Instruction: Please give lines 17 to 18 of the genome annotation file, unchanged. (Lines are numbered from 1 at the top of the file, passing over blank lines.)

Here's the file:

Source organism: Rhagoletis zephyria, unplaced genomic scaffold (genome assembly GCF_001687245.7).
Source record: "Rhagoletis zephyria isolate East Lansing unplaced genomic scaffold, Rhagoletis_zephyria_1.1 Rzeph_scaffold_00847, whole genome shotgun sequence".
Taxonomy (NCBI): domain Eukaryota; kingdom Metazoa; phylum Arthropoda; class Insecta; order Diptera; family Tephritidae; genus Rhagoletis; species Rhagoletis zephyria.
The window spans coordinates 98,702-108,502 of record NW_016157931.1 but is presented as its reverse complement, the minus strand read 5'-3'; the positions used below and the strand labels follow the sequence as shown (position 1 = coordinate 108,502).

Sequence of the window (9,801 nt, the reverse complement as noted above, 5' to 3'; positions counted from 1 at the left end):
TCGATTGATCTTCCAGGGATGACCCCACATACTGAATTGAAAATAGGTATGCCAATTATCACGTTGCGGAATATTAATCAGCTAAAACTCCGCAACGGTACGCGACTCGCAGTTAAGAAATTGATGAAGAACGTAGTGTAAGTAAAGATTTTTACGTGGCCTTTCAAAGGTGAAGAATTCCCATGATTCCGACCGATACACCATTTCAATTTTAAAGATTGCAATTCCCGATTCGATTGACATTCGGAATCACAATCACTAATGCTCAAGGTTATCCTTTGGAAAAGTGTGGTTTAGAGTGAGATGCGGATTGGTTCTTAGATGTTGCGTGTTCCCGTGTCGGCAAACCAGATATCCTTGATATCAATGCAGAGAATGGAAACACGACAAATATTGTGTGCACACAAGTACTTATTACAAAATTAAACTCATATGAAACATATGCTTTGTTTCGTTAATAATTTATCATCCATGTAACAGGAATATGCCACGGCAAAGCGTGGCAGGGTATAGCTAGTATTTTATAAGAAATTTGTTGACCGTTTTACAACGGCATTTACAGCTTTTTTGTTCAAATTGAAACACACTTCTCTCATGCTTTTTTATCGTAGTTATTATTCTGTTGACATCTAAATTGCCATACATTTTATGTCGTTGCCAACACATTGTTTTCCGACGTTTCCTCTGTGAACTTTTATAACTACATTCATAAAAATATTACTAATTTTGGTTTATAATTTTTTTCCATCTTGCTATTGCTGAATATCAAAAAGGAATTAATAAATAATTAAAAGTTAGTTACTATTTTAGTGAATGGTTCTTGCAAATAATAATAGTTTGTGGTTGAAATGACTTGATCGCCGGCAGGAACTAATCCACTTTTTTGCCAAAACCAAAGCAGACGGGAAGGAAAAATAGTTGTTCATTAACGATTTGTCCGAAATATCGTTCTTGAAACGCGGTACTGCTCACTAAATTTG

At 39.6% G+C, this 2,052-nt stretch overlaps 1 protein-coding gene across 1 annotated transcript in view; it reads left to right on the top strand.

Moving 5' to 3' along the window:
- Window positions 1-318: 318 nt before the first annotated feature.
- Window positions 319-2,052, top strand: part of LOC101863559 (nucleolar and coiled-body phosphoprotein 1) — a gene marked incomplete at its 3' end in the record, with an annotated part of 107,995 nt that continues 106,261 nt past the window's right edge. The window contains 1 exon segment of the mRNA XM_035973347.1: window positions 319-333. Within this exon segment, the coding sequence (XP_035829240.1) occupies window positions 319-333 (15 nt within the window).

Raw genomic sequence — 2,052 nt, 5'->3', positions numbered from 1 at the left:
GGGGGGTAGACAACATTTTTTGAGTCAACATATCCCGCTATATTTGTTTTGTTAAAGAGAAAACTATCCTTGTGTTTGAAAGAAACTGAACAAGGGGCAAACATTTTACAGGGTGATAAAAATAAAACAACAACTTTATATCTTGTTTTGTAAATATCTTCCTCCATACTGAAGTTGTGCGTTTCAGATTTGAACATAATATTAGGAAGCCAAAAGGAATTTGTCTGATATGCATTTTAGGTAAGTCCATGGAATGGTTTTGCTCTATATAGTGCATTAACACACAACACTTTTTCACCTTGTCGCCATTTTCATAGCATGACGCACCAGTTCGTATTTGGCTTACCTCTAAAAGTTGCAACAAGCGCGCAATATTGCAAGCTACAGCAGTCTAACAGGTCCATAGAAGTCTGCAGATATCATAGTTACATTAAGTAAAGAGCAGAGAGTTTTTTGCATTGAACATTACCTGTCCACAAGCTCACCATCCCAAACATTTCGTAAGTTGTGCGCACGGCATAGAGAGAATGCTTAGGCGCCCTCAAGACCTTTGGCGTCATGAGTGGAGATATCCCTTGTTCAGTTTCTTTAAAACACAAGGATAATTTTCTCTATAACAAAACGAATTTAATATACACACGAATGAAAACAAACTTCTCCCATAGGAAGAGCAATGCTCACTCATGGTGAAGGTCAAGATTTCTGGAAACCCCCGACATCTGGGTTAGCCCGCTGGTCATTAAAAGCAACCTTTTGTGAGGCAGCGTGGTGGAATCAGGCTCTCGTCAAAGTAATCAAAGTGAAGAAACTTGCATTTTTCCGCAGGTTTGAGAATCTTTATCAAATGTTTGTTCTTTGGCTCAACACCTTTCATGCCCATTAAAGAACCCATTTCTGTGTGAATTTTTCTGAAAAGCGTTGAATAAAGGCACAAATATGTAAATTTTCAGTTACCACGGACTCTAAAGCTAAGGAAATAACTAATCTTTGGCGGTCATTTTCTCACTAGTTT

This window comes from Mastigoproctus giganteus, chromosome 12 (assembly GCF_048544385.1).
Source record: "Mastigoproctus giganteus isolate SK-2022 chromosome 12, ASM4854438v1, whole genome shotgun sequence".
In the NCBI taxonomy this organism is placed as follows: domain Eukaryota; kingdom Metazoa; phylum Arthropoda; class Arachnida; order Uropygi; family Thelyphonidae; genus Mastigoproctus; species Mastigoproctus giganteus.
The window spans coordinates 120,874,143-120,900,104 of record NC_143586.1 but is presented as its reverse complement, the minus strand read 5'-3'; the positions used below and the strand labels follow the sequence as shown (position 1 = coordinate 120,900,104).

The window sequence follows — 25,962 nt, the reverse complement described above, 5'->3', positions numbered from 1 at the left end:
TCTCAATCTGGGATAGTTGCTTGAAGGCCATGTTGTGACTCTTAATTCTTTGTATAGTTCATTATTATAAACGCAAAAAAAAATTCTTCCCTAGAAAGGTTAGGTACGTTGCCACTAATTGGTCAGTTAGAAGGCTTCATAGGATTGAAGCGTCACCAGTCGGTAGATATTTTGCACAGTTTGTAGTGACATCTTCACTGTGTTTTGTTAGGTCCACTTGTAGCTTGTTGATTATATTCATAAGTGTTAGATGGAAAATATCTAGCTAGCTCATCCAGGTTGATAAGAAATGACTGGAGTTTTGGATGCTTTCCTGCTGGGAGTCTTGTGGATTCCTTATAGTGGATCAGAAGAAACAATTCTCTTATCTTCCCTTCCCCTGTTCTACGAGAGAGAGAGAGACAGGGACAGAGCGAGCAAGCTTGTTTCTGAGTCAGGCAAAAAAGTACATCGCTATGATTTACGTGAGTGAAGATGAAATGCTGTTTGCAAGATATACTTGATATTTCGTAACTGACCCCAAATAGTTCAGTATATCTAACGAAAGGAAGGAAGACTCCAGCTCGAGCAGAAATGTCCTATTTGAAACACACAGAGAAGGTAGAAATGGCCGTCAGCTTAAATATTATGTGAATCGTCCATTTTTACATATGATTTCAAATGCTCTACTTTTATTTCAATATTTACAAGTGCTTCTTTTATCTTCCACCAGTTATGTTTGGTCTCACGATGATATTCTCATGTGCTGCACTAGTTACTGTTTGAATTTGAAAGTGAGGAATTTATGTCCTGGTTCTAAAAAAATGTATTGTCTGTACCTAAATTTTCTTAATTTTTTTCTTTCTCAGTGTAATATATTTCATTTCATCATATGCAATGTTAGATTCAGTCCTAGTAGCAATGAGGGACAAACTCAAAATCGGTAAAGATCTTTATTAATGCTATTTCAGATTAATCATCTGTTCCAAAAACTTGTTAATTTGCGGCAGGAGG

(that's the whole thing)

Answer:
The window sequence follows — 25,962 nt, the reverse complement described above, 5'->3', positions numbered from 1 at the left end:
TCTCAATCTGGGATAGTTGCTTGAAGGCCATGTTGTGACTCTTAATTCTTTGTATAGTTCATTATTATAAACGCAAAAAAAAATTCTTCCCTAGAAAGGTTAGGTACGTTGCCACTAATTGGTCAGTTAGAAGGCTTCATAGGATTGAAGCGTCACCAGTCGGTAGATATTTTGCACAGTTTGTAGTGACATCTTCACTGTGTTTTGTTAGGTCCACTTGTAGCTTGTTGATTATATTCATAAGTGTTAGATGGAAAATATCTAGCTAGCTCATCCAGGTTGATAAGAAATGACTGGAGTTTTGGATGCTTTCCTGCTGGGAGTCTTGTGGATTCCTTATAGTGGATCAGAAGAAACAATTCTCTTATCTTCCCTTCCCCTGTTCTACGAGAGAGAGAGAGACAGGGACAGAGCGAGCAAGCTTGTTTCTGAGTCAGGCAAAAAAGTACATCGCTATGATTTACGTGAGTGAAGATGAAATGCTGTTTGCAAGATATACTTGATATTTCGTAACTGACCCCAAATAGTTCAGTATATCTAACGAAAGGAAGGAAGACTCCAGCTCGAGCAGAAATGTCCTATTTGAAACACACAGAGAAGGTAGAAATGGCCGTCAGCTTAAATATTATGTGAATCGTCCATTTTTACATATGATTTCAAATGCTCTACTTTTATTTCAATATTTACAAGTGCTTCTTTTATCTTCCACCAGTTATGTTTGGTCTCACGATGATATTCTCATGTGCTGCACTAGTTACTGTTTGAATTTGAAAGTGAGGAATTTATGTCCTGGTTCTAAAAAAATGTATTGTCTGTACCTAAATTTTCTTAATTTTTTTCTTTCTCAGTGTAATATATTTCATTTCATCATATGCAATGTTAGATTCAGTCCTAGTAGCAATGAGGGACAAACTCAAAATCGGTAAAGATCTTTATTAATGCTATTTCAGATTAATCATCTGTTCCAAAAACTTGTTAATTTGCGGCAGGAGG